A new study titled Who Do I Believe?: Children’s Epistemic Trust in Internet, Teacher and Peer Informants recently published in the Journal of Cognitive Development has found that while adults might be willing to take Amazon Alexa’s answers as facts, kids are a bit more skeptical (via CBC News).
The researchers asked five- to eight-year-old Chinese children questions about scientific or historical facts, such as “how many days does it take Mars to finish a single orbit?” The kids were then offered contrasting responses with the virtual assistant saying it would take 600 days for Mars to revolve around the sun, while their teacher said it would take 700 days.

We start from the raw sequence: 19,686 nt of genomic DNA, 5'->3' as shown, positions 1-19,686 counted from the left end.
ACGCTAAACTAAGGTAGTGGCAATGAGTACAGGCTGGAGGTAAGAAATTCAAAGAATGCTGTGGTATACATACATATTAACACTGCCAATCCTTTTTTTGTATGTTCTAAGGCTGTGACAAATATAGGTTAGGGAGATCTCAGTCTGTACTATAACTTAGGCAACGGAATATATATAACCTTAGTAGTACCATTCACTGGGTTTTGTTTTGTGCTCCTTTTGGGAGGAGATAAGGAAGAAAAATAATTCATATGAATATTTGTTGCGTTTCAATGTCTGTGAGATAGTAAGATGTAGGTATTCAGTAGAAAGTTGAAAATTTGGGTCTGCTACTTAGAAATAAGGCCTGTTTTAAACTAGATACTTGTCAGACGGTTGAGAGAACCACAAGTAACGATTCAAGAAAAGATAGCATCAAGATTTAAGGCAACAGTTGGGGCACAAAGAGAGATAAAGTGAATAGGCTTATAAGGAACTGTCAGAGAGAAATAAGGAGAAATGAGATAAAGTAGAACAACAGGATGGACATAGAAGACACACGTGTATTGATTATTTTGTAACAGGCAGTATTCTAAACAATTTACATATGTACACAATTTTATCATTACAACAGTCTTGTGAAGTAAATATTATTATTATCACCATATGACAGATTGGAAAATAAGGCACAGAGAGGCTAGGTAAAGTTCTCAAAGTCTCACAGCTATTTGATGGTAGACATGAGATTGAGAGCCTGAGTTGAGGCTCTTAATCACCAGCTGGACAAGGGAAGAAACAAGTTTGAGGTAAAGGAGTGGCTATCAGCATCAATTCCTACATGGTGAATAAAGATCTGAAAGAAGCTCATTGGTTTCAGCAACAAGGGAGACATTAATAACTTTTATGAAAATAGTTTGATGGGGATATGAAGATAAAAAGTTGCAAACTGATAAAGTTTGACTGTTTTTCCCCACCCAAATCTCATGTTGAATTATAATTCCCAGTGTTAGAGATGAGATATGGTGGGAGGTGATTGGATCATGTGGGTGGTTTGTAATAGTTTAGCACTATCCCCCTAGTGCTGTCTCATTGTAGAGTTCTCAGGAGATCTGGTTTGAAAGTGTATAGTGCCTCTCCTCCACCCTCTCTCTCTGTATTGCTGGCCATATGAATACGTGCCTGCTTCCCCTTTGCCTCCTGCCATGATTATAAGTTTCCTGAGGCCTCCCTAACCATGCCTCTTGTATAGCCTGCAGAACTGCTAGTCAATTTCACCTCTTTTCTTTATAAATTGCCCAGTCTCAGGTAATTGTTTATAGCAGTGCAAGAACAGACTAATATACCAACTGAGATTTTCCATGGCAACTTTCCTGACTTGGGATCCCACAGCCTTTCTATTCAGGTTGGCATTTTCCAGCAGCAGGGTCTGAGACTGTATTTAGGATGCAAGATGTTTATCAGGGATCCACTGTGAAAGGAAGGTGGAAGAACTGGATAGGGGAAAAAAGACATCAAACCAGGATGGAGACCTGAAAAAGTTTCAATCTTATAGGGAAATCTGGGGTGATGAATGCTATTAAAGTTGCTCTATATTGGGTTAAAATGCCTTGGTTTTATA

Interestingly, the researchers found the kids to overwhelmingly trust the teacher over Alexa, even if the teacher was wrong:
“Kids trust their teachers because they’ve learned to trust them, whereas they’re still figuring out whether or not sources like voice assistants are trustworthy,” said Matthew Johnson, director of Media Smarts.
According to Judith Danovitch, a professor of psychological and brain sciences at the University of Louisville and one of the researchers in the Who Do I Believe? study, the disembodied nature of the internet – and voice assistants such as Alexa – can be confusing for young kids.
“Until at least age eight or so, children are largely cautious when it comes to trusting the internet over a human source,” said Danovitch. However, it seems that as they learn more about computers, their relationship with them changes.